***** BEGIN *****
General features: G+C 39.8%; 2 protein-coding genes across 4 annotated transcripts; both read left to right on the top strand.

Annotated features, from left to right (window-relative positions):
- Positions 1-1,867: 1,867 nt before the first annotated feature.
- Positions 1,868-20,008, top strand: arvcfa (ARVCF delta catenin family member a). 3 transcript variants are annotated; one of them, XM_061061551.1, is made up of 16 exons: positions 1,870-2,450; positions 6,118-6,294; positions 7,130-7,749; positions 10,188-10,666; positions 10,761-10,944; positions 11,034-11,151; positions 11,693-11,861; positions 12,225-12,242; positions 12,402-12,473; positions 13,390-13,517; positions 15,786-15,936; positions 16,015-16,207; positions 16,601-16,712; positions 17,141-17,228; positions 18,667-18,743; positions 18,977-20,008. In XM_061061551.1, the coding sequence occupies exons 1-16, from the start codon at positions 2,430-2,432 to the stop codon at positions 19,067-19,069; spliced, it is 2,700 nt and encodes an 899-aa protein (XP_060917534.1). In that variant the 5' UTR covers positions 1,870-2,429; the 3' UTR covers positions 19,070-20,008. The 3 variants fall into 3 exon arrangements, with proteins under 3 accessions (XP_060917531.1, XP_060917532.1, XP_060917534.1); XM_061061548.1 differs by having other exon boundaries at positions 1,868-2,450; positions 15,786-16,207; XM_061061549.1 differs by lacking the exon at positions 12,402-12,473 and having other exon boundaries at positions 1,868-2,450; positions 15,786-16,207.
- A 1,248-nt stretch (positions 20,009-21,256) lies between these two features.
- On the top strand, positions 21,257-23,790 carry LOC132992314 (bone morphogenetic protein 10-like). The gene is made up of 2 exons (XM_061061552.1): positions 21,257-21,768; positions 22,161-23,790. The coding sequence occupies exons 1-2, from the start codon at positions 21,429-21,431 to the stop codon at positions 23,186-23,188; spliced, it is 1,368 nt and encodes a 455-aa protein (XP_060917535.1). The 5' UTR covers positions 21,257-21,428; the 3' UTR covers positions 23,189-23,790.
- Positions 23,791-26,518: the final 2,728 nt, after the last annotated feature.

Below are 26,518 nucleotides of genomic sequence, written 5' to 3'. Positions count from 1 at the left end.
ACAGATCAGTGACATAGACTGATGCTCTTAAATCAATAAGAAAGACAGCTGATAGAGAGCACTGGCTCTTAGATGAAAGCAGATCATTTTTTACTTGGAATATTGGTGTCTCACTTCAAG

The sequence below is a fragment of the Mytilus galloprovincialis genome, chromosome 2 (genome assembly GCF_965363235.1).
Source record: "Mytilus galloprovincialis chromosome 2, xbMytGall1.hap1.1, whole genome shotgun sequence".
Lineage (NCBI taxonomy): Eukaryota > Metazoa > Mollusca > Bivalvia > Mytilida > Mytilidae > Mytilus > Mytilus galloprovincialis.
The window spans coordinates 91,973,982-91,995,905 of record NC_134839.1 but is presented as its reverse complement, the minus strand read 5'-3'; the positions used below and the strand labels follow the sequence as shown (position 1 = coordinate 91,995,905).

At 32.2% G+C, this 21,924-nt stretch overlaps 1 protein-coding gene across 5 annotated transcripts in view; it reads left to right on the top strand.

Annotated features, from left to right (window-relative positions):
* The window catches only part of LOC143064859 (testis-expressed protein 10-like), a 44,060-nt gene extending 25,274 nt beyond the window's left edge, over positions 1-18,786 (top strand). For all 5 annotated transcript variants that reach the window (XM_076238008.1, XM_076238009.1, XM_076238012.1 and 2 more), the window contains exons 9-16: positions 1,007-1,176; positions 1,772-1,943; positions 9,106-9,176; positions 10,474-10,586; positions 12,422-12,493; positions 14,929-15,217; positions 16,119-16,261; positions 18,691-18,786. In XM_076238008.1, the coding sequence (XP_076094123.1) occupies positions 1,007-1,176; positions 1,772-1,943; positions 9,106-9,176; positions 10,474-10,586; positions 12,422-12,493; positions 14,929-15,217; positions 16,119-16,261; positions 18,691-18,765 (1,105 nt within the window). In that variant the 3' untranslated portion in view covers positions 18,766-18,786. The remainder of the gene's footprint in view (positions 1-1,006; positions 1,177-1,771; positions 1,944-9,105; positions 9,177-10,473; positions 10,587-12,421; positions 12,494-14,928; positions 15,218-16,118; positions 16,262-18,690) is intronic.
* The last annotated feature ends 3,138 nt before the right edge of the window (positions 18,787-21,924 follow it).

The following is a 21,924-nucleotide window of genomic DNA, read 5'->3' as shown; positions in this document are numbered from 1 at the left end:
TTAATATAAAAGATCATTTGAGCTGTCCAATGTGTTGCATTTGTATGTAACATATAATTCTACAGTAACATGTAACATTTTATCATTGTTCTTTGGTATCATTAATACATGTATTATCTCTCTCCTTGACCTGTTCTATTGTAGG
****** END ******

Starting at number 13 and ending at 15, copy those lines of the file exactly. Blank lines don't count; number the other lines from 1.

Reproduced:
The window spans coordinates 91,973,982-91,995,905 of record NC_134839.1 but is presented as its reverse complement, the minus strand read 5'-3'; the positions used below and the strand labels follow the sequence as shown (position 1 = coordinate 91,995,905).

At 32.2% G+C, this 21,924-nt stretch overlaps 1 protein-coding gene across 5 annotated transcripts in view; it reads left to right on the top strand.

Annotated features, from left to right (window-relative positions):